Minister's Thoughts


In recent times there has been a good deal of publicity concerning the difficulties faced by people employed on zero-hours contracts. It has also been reported that statistics showing the number of people in work may be skewed because they include a significant number of people who are employed part-time.

Of course there will undoubtedly be people for whom zero-hours contracts and part-time working best suits their lifestyles and their particular priorities at any given time. For others it may be a case of this is the only employment they can find, and they have to look for more than one job to bring in a reasonable living wage.

Some Management Consultants and others in similar disciplines are now suggesting a complete rethink about part-time and whole-time working. What they are advocating is that rather than being paid for the number of hours we work, an employee should be paid relative to the value of the work they do. This would require an employer to calculate the value of every job according to the contribution it makes to the success of the organisation. On this basis an employee’s rate of pay would reflect the value of the contribution the work makes to the whole operation irrespective of whether they are working part-time or whole-time.

In theory at least this could mean someone working part-time in an organisation could be earning the same as someone working whole-time. Sounds pretty revolutionary doesn’t it? This would require a whole new evaluation of what work is for and how we value it. Does it sound unfair? Does it sound plain daft? Well, it depends on what we think work is for. If we consider that work exists so that we can adequately feed and clothe our families and enjoy warmth and good housing then perhaps there is more sense in it than first meets the eye. Does the Bible have anything to say about it?

I think it does. In Matthew’s Gospel in Chapter 20 and verse 1 – 16 Jesus told the parable of the Workers in the Vineyard. In this parable the owner of the vineyard goes out early in the morning to hire men to work in his vineyard. He agreed to pay them a denarius (a day’s wage, the same as that paid to a Roman soldier) and sent them to work. The vineyard owner went out to the market place again at Nine in the morning, again at Noon, again at Three in the afternoon and then again at 5:00 p.m.

At the end of the day the workers who started early in the morning expected to receive more pay than those who started later in the day – the part-timers. But the vineyard owner said I have paid you what we agreed. “Why should I not be generous with my money,” he asked. The point is that those who were taken on at the start of the day knew early on that there would be money to feed their families, while those who were hired late in the day did not know if they would have any money for food and clothing and warmth. The vineyard owner in the Parable wanted to make sure that all their families were provided for. Jesus placed such a high value on this that He likened it to the Kingdom of Heaven.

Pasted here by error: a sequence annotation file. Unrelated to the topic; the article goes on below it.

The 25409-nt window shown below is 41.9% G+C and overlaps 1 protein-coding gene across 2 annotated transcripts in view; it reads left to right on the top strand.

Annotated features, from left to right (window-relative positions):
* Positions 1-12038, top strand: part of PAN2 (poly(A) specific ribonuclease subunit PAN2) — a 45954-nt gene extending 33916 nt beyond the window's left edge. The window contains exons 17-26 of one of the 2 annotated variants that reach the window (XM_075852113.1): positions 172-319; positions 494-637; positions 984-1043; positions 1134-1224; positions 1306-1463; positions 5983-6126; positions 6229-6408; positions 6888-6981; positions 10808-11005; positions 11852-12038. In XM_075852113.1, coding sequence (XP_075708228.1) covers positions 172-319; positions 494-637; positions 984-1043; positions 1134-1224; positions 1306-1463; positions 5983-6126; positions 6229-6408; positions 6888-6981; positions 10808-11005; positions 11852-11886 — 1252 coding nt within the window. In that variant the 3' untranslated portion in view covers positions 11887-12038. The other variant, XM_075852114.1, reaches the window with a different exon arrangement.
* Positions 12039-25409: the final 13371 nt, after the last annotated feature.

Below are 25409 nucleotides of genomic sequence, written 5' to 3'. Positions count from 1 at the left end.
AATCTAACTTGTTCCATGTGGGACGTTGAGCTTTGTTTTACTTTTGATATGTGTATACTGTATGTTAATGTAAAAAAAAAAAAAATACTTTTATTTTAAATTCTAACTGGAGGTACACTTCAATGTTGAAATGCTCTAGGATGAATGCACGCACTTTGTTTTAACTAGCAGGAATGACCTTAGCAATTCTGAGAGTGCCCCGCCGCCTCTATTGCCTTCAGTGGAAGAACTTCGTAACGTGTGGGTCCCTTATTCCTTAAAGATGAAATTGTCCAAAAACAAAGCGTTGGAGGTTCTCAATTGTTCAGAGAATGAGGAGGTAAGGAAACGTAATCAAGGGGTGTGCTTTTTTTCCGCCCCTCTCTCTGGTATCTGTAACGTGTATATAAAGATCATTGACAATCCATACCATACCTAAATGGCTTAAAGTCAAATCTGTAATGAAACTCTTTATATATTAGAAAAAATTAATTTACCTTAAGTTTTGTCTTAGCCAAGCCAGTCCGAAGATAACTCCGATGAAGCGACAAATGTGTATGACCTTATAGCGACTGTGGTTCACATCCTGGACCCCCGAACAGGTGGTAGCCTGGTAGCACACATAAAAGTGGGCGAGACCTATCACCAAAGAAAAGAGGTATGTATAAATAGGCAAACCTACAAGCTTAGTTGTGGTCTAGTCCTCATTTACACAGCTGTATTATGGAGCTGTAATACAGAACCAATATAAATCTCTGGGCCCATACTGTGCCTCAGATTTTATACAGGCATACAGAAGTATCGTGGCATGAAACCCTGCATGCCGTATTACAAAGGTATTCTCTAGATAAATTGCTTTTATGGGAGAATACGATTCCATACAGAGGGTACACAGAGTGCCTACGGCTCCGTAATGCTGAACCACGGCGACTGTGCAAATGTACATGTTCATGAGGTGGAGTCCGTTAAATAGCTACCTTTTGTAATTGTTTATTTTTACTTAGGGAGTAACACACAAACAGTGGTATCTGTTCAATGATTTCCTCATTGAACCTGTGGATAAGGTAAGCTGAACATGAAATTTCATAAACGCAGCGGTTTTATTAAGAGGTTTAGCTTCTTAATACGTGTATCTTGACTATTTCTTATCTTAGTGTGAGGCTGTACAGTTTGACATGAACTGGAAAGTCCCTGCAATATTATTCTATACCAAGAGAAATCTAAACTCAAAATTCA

What is more important after all? Is it that everyone should have food and clothing and warmth, or is it that you should have more money than me, or that I should have more money than you? Would we rather see everyone adequately provided for irrespective of whether they work part-time or whole-time, or not? Do we live to work, or work to live?

What do you think?

Rev. Bob Anderson

  • Reading 1 – Acts 2:1-21
    Acts 2:14-21 Peter Addresses the Crowd 14 Then Peter stood up with the Eleven, raised his voice and addressed the crowd: “Fellow Jews and all of you who live in Jerusalem, let me explain this to you; listen carefully to what I say. 15 These people are not drunk, as you suppose. It’s only nine in the morning! 16 No, this is what was spoken by the prophet Joel: 17 “‘In the last days, God says, I will pour out my Spirit on all people. Your sons and daughters will prophesy, your young men will see visions, your old men will dream dreams. 18 Even on my servants, both men and women, I will pour out my Spirit in those days, and they will prophesy. 19 I will show wonders in the heavens above and signs on the earth below, blood and fire and billows of smoke. 20 The sun will be turned to darkness and the moon to blood before the coming of the great and glorious day of the Lord. 21 And everyone who calls on the name of the Lord will be saved."                                


  • Reading 2 – John 16:4-15

    Reading Two For the Week:

    4 I have told you this, so that when their time comes you will remember that I warned you about them. I did not tell you this from the beginning because I was with you, 5 but now I am going to him who sent me. None of you asks me, ‘Where are you going?’ 6 Rather, you are filled with grief because I have said these things. 7 But very truly I tell you, it is for your good that I am going away. Unless I go away, the Advocate will not come to you; but if I go, I will send him to you. 8 When he comes, he will prove the world to be in the wrong about sin and righteousness and judgment: 9 about sin, because people do not believe in me; 10 about righteousness, because I am going to the Father, where you can see me no longer; 11 and about judgment, because the prince of this world now stands condemned. 12 “I have much more to say to you, more than you can now bear. 13 But when he, the Spirit of truth, comes, he will guide you into all the truth. He will not speak on his own; he will speak only what he hears, and he will tell you what is yet to come. 14 He will glorify me because it is from me that he will receive what he will make known to you. 15 All that belongs to the Father is mine. That is why I said the Spirit will receive from me what he will make known to you.”